FRIDAY REVIEW

Reviving the glory of Pelapur temple

The idols of Keerthinarayana and His Consort, Malarmangai.

The idols of Keerthinarayana and His Consort, Malarmangai.  

PELAPUR, FIVE km from Chengalpattu railway station, has an ancient temple on the banks of Palar River, known in times of yore as Ksheera Nadhi. According to records, it witnessed great religious activity during the rule of King Sadasivaraya of the Vijayanagar dynasty.

The original name of the place was Palapura, according to a copper plate of the Vijayanagar period, which gives its boundaries as Parankusapuram in the north, Kavanuru in the south, Thirumeluru in the west and Vichuru in the east. Pelapur, then situated in the Padaiveedu region, was given as a tax-free gift to Brahmins, who were experts in the study of Sanskrit and Tamil Vedas (Ubhaya Vedas). Their names were, however not mentioned in the copper plate, which recorded the gift in the Saka year 1467 (1542 A.D.) with royal insignia.

The gift included the entire village with "Nidhi-nikshepa-siddhi-jala" (treasure, groves, lakes, tanks etc). It was around this time that idols of Sri Rama, Sita and Lakshmana were installed in the temple originally dedicated to Lord Keerthinarayana. For over four centuries the villagers offered worship to the two deities — Keerthinarayana and Kodandarama. However in course of time, due to land reforms and other exigencies, the residents of the village migrated to nearby cities and this led to the neglect of the temple.

The idol of Keerthinarayana was almost forgotten and the temple festivals shrank to the celebration of only the Ramanavami Festival. The descendants of the original inhabitants however made it a point to be present in the village for the Garudasevai and Hanumantha Vahanam days of the festival. The temple also came to be popularly mentioned as Kodanda Rama Temple.

A divine directive to one of the residents sought the construction of separate shrines for Lord Keerthinarayana and Lord Kodanda Rama. The Balalayam was set up on December 15, 1999. Meanwhile a Sivalingam was found half-buried in Palar River near the temple. After the construction of separate shrines for Keerthinarayana and Kodanda Ramar, the Samprokshanam was performed in the first week of July 2001.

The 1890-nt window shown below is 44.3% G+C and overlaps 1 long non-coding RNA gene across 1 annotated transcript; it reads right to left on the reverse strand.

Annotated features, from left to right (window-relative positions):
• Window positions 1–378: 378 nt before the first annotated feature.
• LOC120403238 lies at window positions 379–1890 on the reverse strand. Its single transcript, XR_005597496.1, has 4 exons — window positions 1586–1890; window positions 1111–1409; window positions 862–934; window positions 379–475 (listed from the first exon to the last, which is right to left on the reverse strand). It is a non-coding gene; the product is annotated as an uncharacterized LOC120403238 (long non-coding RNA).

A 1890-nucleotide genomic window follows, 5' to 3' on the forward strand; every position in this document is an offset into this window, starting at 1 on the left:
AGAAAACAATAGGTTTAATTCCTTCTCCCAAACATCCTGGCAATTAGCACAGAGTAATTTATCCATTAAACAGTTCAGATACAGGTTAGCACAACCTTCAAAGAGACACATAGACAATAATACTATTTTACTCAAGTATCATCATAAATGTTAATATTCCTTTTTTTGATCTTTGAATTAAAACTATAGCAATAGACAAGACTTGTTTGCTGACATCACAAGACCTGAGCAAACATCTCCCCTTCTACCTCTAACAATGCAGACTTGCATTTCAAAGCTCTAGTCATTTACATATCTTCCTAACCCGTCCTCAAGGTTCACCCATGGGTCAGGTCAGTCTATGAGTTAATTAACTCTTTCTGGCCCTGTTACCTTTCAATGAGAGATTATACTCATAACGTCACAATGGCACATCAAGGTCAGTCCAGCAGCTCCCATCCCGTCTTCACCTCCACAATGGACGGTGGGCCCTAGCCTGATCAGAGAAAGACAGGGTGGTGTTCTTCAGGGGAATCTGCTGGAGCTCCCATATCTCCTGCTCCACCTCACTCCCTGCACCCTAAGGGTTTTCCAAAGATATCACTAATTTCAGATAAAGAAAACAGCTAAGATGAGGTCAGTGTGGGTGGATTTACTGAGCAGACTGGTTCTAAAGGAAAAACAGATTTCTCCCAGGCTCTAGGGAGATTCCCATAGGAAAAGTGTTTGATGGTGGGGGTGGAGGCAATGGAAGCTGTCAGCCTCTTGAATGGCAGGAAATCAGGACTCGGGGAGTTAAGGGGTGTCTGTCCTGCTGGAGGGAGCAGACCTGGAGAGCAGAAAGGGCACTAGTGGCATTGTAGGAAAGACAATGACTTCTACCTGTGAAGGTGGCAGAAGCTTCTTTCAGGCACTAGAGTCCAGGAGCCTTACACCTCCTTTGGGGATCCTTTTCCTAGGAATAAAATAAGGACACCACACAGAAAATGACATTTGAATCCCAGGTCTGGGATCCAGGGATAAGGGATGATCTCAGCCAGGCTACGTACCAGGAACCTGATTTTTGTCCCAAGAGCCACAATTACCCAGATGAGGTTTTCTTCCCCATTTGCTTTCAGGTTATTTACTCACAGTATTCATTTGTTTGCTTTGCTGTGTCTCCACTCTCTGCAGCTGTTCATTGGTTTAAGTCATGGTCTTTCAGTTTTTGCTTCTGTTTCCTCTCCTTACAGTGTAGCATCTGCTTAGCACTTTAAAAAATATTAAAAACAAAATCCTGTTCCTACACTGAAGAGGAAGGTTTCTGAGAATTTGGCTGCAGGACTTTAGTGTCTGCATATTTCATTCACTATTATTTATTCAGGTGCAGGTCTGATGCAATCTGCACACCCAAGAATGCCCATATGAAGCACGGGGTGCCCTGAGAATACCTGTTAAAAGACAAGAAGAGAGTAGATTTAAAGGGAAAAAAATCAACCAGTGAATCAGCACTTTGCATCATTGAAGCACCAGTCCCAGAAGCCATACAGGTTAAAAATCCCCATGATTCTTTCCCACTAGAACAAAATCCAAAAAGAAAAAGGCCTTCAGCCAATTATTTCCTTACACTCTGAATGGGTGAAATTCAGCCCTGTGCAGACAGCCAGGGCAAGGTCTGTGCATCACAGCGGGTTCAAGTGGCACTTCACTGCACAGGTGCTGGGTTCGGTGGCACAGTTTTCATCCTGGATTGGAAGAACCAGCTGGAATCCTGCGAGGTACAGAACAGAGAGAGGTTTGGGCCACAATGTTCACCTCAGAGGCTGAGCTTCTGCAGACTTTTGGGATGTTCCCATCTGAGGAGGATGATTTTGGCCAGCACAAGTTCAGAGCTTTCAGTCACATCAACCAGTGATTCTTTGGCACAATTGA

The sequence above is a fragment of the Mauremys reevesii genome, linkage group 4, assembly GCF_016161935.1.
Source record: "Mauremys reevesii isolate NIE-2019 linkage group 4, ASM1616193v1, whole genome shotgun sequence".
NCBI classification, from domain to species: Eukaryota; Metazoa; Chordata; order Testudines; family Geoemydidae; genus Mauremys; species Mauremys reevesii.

A third shrine to house the Sivalingam, called Vasishteswarar, was also constructed, all at a cost of Rs. 9 lakhs, and the Mahakumbabishekam for the Siva shrine was performed two months before the Samprokshanam in the Perumal Temples. Eyewitnesses recount how the idol of Keerthinarayana could not be moved till an old serpent stirred out of its pedestal and inched its way to disappear harmlessly.

The festivals were revived for the presiding deity as well as for Andal, Nammazhwar, Kulasekara Azhwar, Thirumangai Azhwar, Ramanuja and Manavalamamunigal after the Samprokshanam was performed. Besides these the Navaratri, Dhanurmasam festival and Samvatsarotsavam were conducted for Keerthinarayana Perumal in the month of Aani for five days. Divyaprabanda Seva and Upanishad recitals were the main features of all the festivals. People hailing from Pelapur and now residing in Chennai, Kanchipuram and other places, make it a point to be present during the festival.

It has been proposed to build a new mandapam to interlink the three shrines, with the existing but dilapidated granite mandapam, to ensure greater safety and also provide congregational space for the devotees.

It is also planned to renovate the Thirumadaippalli (kitchen) and vahana mandapam and to construct a compound wall around the temple, which existed in the past but has been destroyed now.

Contributions may be sent to Keerthinarayana-Kodandarama Sabha Trust, 30, Hanumantharayan Koil Street, Triplicane, Chennai-600005.

T. A. SRINIVASAN

Recommended for you